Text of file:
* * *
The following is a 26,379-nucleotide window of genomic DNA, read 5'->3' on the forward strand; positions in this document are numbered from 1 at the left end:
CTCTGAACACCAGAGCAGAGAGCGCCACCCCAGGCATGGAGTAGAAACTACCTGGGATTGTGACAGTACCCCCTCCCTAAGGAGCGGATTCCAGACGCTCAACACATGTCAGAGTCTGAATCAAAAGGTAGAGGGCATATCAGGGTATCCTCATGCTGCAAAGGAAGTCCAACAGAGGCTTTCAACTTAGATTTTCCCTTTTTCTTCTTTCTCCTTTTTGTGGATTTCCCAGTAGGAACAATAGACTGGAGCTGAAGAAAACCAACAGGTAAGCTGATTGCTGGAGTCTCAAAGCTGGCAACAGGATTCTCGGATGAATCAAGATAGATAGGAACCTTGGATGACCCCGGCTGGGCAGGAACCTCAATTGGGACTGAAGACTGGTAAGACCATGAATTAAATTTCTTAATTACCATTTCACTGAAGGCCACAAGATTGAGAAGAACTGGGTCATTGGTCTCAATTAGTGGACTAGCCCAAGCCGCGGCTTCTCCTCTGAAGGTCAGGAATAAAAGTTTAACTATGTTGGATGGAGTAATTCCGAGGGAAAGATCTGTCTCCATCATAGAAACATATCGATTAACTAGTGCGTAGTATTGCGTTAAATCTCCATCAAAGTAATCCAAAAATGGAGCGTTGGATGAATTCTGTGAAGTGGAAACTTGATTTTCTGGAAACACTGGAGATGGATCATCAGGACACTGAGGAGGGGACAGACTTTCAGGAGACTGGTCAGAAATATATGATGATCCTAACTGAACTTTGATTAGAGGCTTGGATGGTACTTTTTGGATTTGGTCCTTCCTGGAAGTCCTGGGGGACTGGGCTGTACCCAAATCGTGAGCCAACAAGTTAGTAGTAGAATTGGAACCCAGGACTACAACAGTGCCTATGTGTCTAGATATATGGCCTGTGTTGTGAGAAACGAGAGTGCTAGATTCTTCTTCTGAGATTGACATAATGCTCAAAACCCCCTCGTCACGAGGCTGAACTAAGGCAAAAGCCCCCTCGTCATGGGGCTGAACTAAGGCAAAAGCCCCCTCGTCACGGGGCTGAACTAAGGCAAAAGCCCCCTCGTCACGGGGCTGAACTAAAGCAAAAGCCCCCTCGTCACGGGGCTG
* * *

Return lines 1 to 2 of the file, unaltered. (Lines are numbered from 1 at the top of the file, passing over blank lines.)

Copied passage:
The following is a 26,379-nucleotide window of genomic DNA, read 5'->3' on the forward strand; positions in this document are numbered from 1 at the left end:
CTCTGAACACCAGAGCAGAGAGCGCCACCCCAGGCATGGAGTAGAAACTACCTGGGATTGTGACAGTACCCCCTCCCTAAGGAGCGGATTCCAGACGCTCAACACATGTCAGAGTCTGAATCAAAAGGTAGAGGGCATATCAGGGTATCCTCATGCTGCAAAGGAAGTCCAACAGAGGCTTTCAACTTAGATTTTCCCTTTTTCTTCTTTCTCCTTTTTGTGGATTTCCCAGTAGGAACAATAGACTGGAGCTGAAGAAAACCAACAGGTAAGCTGATTGCTGGAGTCTCAAAGCTGGCAACAGGATTCTCGGATGAATCAAGATAGATAGGAACCTTGGATGACCCCGGCTGGGCAGGAACCTCAATTGGGACTGAAGACTGGTAAGACCATGAATTAAATTTCTTAATTACCATTTCACTGAAGGCCACAAGATTGAGAAGAACTGGGTCATTGGTCTCAATTAGTGGACTAGCCCAAGCCGCGGCTTCTCCTCTGAAGGTCAGGAATAAAAGTTTAACTATGTTGGATGGAGTAATTCCGAGGGAAAGATCTGTCTCCATCATAGAAACATATCGATTAACTAGTGCGTAGTATTGCGTTAAATCTCCATCAAAGTAATCCAAAAATGGAGCGTTGGATGAATTCTGTGAAGTGGAAACTTGATTTTCTGGAAACACTGGAGATGGATCATCAGGACACTGAGGAGGGGACAGACTTTCAGGAGACTGGTCAGAAATATATGATGATCCTAACTGAACTTTGATTAGAGGCTTGGATGGTACTTTTTGGATTTGGTCCTTCCTGGAAGTCCTGGGGGACTGGGCTGTACCCAAATCGTGAGCCAACAAGTTAGTAGTAGAATTGGAACCCAGGACTACAACAGTGCCTATGTGTCTAGATATATGGCCTGTGTTGTGAGAAACGAGAGTGCTAGATTCTTCTTCTGAGATTGACATAATGCTCAAAACCCCCTCGTCACGAGGCTGAACTAAGGCAAAAGCCCCCTCGTCATGGGGCTGAACTAAGGCAAAAGCCCCCTCGTCACGGGGCTGAACTAAGGCAAAAGCCCCCTCGTCACGGGGCTGAACTAAAGCAAAAGCCCCCTCGTCACGGGGCTG